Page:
Friday, December 30, 2016
Back in 2013, we checked out the last issues of four Batman cartoon tie-ins: the Batman Adventures, Gotham Adventures, another Batman Adventures, all tying into Batman: the Animated Series; and Batman: the Brave and the Bold. Today, we've got the last issue of the comic tying into the series between those two, with the Batman Strikes! #50, "Night of the Demon" Written by James Peaty, pencils by Christopher Jones, inks by Terry Beatty.
This is a fun little done-in-one guest-starring Etrigan, the Demon: centuries ago, he betrayed his cohorts the Demons Three--Abnegazar, Rath, and Ghast, although they aren't named here--and they had been trapped in a puzzle box ever since. (Seems familiar somehow...) The box has fallen into the hands of the Riddler, who is compelled to open it and release the demons.
As often happens to the Batman animated titles, this was being phased out to make room for the new version. Shame to introduce Etrigan so late in the game! I had been re-watching the Batman on Netflix: if you're not sure about it, start with season four! Good grief, I think we mentioned an episode, "Artifacts," back in 2007!
One of the problems I had with the Suicide Squad movie...and a lot of fiction this year...and most of Twitter in real life...is that I have a hard time becoming invested, when everyone's a dick. But at least one may have hidden depths, in today's book! From 2016, Red Hood/Arsenal #13, "Later" Written by Scott Lobdell, pencils by Joe Bennett, inks by Belardino Brabo and Juan Albarran.
There's a bit to unpack here, but here goes: between being Speedy and becoming Arsenal, Roy Harper did some mercenary work with a squad that would become known as the Iron Rule. The narrating Jason Todd points out while Roy did it to feel useful, the Rule weren't as public-minded, and have now become nuclear-powered monsters. With the Joker's Daughter, they've captured Arsenal, and plan on murdering him live on the internet, once enough people vote him down. (Shades of a Saw movie or Black Mirror, although they're bad guys and wouldn't be above swiping there!)
Jason, the Red Hood, goes to murdertown on the Iron Rule, using Arsenal's anti-nuclear meltdown arrows...presumably, cadmium arrows, a little gimmicky, but admittedly the sort of thing that would come in handy. Most of the Rule explode grotesquely, although Arsenal knocks out the female member, knowing the Hood wouldn't shoot an unconscious woman. In a standoff with the Hood, the Joker's Daughter wants it to end badly: "Our Dad would've wanted it this way." (EDIT: I'm not sure if JD was still wearing the Joker's old face here, or a somewhat more conventional mask, but there are some crazy eyebrows going there. And coming from me, that's saying something.) Arsenal mangages to tase her, but is a little dismayed how he and Jason might have come across to the viewing public. Jason doesn't care, or at least pretends not to, since he knows his friend Roy is going to stay a hero, even if he doesn't. "You have too much faith in people. I don't have any."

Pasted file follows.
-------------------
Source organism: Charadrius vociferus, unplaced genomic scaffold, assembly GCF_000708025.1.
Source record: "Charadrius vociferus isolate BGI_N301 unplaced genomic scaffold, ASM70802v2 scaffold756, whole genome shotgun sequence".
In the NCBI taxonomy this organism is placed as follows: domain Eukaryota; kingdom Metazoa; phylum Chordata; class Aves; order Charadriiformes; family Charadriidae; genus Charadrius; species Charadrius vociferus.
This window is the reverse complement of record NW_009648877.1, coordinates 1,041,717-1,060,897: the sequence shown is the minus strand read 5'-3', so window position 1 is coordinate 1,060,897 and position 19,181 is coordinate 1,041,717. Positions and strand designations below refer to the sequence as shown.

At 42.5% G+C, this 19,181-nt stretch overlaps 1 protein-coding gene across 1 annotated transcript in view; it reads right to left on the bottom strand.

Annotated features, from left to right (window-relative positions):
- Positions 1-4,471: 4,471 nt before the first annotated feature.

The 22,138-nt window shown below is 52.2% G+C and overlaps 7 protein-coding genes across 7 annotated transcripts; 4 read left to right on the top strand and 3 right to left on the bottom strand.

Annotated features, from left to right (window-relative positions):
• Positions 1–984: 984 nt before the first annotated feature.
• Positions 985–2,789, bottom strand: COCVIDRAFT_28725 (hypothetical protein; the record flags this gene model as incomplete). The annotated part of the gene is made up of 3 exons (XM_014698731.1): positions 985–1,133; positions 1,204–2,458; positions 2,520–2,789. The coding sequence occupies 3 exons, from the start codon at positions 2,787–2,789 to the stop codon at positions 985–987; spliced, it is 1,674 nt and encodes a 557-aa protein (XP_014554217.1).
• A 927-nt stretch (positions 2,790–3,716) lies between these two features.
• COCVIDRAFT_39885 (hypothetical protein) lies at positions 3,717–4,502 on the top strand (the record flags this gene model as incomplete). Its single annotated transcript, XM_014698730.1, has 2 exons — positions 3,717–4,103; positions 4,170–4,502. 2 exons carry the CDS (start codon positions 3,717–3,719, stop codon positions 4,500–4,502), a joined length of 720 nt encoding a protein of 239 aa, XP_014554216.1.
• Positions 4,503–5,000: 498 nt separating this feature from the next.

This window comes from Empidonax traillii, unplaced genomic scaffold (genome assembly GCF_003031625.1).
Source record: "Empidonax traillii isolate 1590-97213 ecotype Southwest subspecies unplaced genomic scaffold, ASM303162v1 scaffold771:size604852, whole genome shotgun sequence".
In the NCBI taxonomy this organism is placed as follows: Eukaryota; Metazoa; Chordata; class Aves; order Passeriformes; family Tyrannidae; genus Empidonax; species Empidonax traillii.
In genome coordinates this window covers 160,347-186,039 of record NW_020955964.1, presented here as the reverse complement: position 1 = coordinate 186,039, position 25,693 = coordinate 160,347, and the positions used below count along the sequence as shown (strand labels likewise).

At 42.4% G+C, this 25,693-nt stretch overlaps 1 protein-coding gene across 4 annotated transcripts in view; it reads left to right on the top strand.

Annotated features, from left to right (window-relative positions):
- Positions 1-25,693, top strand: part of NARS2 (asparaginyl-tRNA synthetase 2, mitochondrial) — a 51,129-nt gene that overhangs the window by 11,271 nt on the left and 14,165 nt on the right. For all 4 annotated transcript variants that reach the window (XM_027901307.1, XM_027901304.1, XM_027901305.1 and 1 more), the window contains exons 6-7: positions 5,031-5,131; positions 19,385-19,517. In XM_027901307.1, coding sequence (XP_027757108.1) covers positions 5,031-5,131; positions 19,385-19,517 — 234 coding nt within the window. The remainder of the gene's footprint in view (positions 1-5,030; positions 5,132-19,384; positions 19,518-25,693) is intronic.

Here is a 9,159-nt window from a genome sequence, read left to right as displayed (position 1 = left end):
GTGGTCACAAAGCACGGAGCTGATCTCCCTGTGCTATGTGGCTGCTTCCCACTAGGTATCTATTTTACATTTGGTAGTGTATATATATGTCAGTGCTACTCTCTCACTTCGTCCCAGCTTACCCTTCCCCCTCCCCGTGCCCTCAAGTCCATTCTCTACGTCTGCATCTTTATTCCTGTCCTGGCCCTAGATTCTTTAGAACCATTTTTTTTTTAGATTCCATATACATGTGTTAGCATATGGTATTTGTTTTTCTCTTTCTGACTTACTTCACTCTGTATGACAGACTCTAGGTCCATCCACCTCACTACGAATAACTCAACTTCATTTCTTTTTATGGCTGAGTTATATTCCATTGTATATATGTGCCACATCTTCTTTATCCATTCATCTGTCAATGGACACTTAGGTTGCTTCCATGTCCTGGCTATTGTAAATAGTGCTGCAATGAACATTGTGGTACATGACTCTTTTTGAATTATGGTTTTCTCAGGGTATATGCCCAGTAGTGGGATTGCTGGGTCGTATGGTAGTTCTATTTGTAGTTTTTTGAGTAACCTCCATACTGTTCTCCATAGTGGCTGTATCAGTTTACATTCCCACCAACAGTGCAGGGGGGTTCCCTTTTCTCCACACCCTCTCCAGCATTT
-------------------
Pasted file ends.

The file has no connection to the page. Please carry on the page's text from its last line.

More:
Also this issue: a flashback tale, "A Friendship Born!" Featuring the hero's first meeting as Robin and Speedy, in a charming retro style that's still Joe Bennett? Not bad.
Roy and Jason had only thirteen issues this time, coming after forty with Starfire as Red Hood and the Outlaws; and it's Red Hood and the Outlaws again now, with Bizarro and Artemis.
We've seen any number of comics here that were cancelled and then relaunched, or the numbering transferred, or some other nonsense; but today we have a book that's either the end, or merely the last issue to date. From 2008, Fell #9, written by Warren Ellis, art by Ben Templesmith.
Running nine issues from 2005 to 2008, Fell was Ellis's experiment of a comic with a smaller page count, but a lower price, and hopefully offset by a more-packed storyline and whatever interesting "back matter" would fit. I'm not sure about financially, but it was a critical success and won a couple Eisner awards. Then between Ellis losing a number of files when his computer went down (including Doktor Sleepless, which I'd still like to see finished, Warren) and both Templesmith and Ellis moving on to other projects, Fell #9 remains the last issue to date. (Depending on who you ask, #10 could be at some level of completion, but Image may be unwilling to publish the series at the rate of an issue every decade or so...)
This issue, Detective Richard Fell continues his work in the disturbing "feral" city Snowtown. Having been transferred there under still sketchy circumstances, he seems to be adapting; although his superior officer wonders if maybe Fell isn't headed for trouble. Nonetheless, Fell convinces him to let him handle a hostage situation call, which he does, although he admits freely to making it all up as he goes, just like anyone else. This series was intended to be pretty readable in single installments, yet there's still more than a little foreshadowing this time...if it's still foreshadowing when the foreshadowed event never turns up.
Another year, another last issue for Moon Knight! Let's see: we saw Bendis's Moon Knight #12 last year, his original series wrap-up #38 in 2014, and Fist of Khonshu #6 back in 2011. Today his most recent last issue: from 2015, Moon Knight #17, "Duality" Written by Cullen Bunn, pencils by Ron Ackins, inks by Tom Palmer and Walden Wong.
This issue was the capper to the series began by Warren Ellis, with MK in a sharp white suit without the traditional cloak. And possibly less crazy than usual. Or differently crazy. Here we have another of the recent motifs of Moon Knight comics: his god Khonshu isn't just a figment of his imagination, he's totally real and rather a prick.
A new homeless shelter, managed by unsettling, always-smiling workers, brings in an old man, who notices the shelter is putting the homeless to work panhandling. Or mugging. But they have a different job in mind for anyone too observant: human sacrifice. Complete with guards that look like they're from a King Tut episode of Batman.